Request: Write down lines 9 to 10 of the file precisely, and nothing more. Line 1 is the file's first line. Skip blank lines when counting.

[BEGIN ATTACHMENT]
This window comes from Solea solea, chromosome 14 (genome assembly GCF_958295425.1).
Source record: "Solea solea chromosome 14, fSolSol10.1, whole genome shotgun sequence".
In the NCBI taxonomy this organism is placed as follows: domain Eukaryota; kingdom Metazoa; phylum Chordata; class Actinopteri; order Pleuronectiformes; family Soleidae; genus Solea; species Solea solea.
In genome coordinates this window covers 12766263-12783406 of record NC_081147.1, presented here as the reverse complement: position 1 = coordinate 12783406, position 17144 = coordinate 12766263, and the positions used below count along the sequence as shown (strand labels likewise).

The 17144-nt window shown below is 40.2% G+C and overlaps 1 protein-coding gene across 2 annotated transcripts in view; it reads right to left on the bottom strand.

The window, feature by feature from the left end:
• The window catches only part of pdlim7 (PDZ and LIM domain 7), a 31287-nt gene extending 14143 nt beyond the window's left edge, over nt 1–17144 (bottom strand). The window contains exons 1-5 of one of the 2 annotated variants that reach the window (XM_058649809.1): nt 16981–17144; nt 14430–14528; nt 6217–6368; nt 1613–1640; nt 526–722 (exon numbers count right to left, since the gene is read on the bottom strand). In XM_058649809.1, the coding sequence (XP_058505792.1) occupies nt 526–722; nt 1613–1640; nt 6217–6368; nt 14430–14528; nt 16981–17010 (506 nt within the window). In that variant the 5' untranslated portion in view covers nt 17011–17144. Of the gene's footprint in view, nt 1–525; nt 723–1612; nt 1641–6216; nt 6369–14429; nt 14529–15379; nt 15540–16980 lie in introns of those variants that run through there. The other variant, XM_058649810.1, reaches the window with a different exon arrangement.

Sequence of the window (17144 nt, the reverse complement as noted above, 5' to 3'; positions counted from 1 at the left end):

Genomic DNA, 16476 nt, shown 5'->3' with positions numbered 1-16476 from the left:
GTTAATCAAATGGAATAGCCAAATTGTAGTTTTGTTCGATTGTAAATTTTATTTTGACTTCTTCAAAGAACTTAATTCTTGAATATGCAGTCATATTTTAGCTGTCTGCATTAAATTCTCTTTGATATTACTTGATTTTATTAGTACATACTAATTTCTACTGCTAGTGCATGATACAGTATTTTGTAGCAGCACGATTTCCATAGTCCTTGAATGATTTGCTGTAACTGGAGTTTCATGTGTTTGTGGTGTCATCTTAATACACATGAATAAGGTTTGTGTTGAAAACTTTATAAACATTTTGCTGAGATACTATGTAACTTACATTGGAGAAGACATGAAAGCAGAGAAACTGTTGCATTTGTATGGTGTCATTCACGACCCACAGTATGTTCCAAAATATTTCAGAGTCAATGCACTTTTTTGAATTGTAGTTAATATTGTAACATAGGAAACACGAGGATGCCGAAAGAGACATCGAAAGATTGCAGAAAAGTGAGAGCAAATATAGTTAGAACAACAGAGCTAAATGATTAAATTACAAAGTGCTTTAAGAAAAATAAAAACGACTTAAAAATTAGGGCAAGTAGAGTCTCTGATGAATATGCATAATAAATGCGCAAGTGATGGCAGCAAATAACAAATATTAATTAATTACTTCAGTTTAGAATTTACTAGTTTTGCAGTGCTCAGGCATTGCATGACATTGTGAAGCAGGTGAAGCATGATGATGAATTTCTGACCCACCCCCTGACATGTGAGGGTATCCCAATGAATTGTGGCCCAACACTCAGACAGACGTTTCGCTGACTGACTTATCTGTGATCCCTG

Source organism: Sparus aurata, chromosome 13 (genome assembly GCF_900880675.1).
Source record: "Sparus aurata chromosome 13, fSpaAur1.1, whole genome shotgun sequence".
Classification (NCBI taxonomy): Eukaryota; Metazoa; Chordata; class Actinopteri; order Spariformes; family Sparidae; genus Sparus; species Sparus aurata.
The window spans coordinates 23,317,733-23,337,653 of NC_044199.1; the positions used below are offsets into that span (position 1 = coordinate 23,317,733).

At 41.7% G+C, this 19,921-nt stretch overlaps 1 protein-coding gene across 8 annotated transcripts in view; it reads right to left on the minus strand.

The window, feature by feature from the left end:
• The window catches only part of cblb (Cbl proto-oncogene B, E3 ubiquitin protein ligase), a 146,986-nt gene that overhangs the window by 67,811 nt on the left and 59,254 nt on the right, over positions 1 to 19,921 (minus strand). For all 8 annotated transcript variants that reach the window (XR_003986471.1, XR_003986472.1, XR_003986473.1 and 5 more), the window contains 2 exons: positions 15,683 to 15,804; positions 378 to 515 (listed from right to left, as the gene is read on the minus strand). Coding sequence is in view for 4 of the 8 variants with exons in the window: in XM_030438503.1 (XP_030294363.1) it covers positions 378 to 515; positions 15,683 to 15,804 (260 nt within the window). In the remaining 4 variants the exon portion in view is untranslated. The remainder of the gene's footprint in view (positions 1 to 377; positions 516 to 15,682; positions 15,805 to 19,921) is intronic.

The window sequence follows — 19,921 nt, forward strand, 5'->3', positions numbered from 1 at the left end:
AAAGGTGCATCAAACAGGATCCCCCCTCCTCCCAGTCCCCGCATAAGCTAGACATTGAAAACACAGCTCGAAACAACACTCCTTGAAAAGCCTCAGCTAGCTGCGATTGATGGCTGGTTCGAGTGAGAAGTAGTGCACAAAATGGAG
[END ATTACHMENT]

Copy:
Genomic DNA, 16476 nt, shown 5'->3' with positions numbered 1-16476 from the left:
GTTAATCAAATGGAATAGCCAAATTGTAGTTTTGTTCGATTGTAAATTTTATTTTGACTTCTTCAAAGAACTTAATTCTTGAATATGCAGTCATATTTTAGCTGTCTGCATTAAATTCTCTTTGATATTACTTGATTTTATTAGTACATACTAATTTCTACTGCTAGTGCATGATACAGTATTTTGTAGCAGCACGATTTCCATAGTCCTTGAATGATTTGCTGTAACTGGAGTTTCATGTGTTTGTGGTGTCATCTTAATACACATGAATAAGGTTTGTGTTGAAAACTTTATAAACATTTTGCTGAGATACTATGTAACTTACATTGGAGAAGACATGAAAGCAGAGAAACTGTTGCATTTGTATGGTGTCATTCACGACCCACAGTATGTTCCAAAATATTTCAGAGTCAATGCACTTTTTTGAATTGTAGTTAATATTGTAACATAGGAAACACGAGGATGCCGAAAGAGACATCGAAAGATTGCAGAAAAGTGAGAGCAAATATAGTTAGAACAACAGAGCTAAATGATTAAATTACAAAGTGCTTTAAGAAAAATAAAAACGACTTAAAAATTAGGGCAAGTAGAGTCTCTGATGAATATGCATAATAAATGCGCAAGTGATGGCAGCAAATAACAAATATTAATTAATTACTTCAGTTTAGAATTTACTAGTTTTGCAGTGCTCAGGCATTGCATGACATTGTGAAGCAGGTGAAGCATGATGATGAATTTCTGACCCACCCCCTGACATGTGAGGGTATCCCAATGAATTGTGGCCCAACACTCAGACAGACGTTTCGCTGACTGACTTATCTGTGATCCCTG